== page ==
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What Kind of Training Makes Sense for Teachers of ELLs?


Most teachers in Indiana assigned to teach English as a second language don't hold a certification in the subject, according to an article published in the Journal Gazette of Fort Wayne, Ind.

Under new guidelines in 2006, Indiana requires teachers who teach English as a second language to students in middle or high school to hold a certification in the subject. Elementary school teachers who teach ESL, however, aren't required to have training to work with English-language learners. And many teachers assigned to teach ESL who were hired before 2006 don't have a certification in the subject. The Nov. 23 article discusses how some teachers believe that experience is more important than certification and others believe that all teachers of ESL should be certified in that subject.

The article doesn't raise the issue of whether mainstream teachers who work with ELLs should have had special training to work with them, such as is required in Arizona, California, and Florida. A number of school districts have chosen to require training for all teachers in strategies to work with ELLs, even if their state education officials and legislators haven't recognized a need for it.


With all of the cries for highly qualified teachers in America, one would think that English learners should be taught English by a teacher who is qualified to teach the subject. Too many administrators assign EL students to English teachers, forgetting that teaching English to native English speakers is much different than teaching non-native English speakers. Imagine going to Germany and taking a class on the German language that is designed for native German speakers. Good luck! This is what we are doing to our English learners when we put them in an English class designed for native English speakers.

This is a very bad situation throughout the country. There needs to be a demand for states to require certification in Teaching English to Speaker of Other Languages or TESOL. There is no excuse not to. Experience does count after one gets training to teach the subject. Many who claim their experience trumps any certification probably don't know what they are unaware of. It seems that every untrained TESOL teacher thinks teaching grammar is the way to go and has little to no access to research and knowledge of language acquisition. I can almost guarantee that Indiana set up their certification requirements based on whether TESOL teachers needed to know linguistics or English grammar to teach those middle and high school students. Elementary students wouldn't "need to be infused with grammar" so what was the point of having certification? It's a deadly stereotype that promotes deadly classrooms. In adult teaching, even in NY, the only thing required for ESOL teachers is ANY teacher certification. The directors often like English teachers because they think it is the same. Most training for English teachers is in history of literature, literature, composition and grammar. They don't even receive training in teaching students how to read. Some English teachers in the middle school I teach in recoil when I say I'm teaching some kids to read Arnold Loebel books, use picture books and we grow from there. They often can't comprehend why advanced ESOL students can't comprehend Anna Quindlen short stories or what hyperbole is. The students are still developing reading skills in English and can't concentrate on some more abstract learning that native speakers wait years before they have to learn.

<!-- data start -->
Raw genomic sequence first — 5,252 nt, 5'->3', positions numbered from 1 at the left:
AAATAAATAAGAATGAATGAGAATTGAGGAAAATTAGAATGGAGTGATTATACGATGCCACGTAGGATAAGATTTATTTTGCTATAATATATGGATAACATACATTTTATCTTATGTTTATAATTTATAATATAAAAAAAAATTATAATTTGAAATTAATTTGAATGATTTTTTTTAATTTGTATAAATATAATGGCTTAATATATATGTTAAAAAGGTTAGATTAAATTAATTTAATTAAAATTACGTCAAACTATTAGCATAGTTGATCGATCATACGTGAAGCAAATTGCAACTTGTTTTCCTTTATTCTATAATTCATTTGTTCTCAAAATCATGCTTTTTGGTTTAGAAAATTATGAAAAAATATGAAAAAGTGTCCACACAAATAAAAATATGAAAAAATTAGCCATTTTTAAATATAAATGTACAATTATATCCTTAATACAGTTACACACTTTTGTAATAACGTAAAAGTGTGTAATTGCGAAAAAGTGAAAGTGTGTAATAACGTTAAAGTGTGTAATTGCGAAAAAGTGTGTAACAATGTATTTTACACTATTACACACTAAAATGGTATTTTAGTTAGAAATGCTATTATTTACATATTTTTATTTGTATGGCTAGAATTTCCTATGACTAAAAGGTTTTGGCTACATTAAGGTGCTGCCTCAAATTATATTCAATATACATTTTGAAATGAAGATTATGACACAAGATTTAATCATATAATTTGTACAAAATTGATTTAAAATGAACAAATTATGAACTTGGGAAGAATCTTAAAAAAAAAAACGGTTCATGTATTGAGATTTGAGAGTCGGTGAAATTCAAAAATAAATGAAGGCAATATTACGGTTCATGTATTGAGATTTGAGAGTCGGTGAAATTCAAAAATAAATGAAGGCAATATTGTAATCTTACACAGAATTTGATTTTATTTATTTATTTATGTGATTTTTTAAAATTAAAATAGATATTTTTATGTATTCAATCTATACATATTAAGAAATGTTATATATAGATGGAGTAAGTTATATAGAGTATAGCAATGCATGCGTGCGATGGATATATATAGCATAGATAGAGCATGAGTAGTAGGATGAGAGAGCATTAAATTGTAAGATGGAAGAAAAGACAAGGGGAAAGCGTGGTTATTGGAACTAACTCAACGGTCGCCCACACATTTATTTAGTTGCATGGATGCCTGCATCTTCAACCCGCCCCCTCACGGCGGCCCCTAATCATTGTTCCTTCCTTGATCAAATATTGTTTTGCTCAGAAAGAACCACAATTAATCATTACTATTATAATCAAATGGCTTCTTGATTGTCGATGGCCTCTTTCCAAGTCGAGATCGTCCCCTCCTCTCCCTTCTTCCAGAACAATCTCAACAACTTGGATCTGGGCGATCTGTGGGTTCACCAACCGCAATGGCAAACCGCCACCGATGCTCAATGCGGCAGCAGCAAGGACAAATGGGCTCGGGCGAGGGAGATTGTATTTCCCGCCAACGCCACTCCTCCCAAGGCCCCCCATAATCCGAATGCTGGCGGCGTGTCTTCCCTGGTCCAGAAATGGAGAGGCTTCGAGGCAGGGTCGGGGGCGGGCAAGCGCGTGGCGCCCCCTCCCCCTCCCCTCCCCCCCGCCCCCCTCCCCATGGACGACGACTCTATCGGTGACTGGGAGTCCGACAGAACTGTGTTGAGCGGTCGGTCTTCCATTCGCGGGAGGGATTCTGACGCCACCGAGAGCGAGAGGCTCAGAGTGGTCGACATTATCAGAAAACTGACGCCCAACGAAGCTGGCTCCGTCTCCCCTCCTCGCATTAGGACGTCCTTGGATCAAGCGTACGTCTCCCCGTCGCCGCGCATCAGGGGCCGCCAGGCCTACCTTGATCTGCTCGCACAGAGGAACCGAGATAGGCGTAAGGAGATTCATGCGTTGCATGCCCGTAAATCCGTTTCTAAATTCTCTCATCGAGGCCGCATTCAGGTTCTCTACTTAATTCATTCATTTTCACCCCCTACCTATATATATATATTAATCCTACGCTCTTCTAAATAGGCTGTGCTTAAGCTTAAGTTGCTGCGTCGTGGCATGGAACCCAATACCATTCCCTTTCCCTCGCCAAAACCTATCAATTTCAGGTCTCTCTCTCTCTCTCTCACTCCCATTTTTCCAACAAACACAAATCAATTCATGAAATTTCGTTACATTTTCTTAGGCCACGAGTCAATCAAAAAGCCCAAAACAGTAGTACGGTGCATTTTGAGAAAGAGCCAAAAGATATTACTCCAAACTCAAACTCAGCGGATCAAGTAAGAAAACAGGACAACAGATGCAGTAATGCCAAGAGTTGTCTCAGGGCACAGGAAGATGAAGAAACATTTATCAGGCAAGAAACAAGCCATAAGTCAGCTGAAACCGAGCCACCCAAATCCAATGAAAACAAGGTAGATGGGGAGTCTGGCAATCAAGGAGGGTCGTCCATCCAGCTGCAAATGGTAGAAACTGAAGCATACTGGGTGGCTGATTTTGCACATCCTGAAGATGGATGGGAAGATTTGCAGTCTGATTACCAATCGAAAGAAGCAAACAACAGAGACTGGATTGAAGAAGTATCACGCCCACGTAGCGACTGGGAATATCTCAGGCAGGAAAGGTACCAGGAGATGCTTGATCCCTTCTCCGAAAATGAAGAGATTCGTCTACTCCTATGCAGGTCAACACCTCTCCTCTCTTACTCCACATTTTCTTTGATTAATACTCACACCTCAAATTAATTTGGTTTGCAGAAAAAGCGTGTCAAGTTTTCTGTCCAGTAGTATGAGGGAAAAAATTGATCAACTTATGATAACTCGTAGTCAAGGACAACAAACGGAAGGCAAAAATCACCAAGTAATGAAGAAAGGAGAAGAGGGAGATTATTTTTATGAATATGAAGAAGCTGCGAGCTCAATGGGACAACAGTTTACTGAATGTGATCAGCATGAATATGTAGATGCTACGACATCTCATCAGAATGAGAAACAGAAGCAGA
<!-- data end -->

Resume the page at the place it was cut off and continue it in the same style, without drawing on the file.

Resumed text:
Training, by which I mean true certification in TESOL, is essential. Experience, prior knowledge and continuing training and development are also essential bits, but can't supplant the certification. We don't argue this for other certifications and I'm shocked educators still argue about this with this profession.

There will always be exceptional individuals who can do things very well without the training others may need. When some of us are confronted with a need for knowledge in an area we are deeply committed to serve, we seek it with a fervor that exceeds the minimum required in any planned preparation program.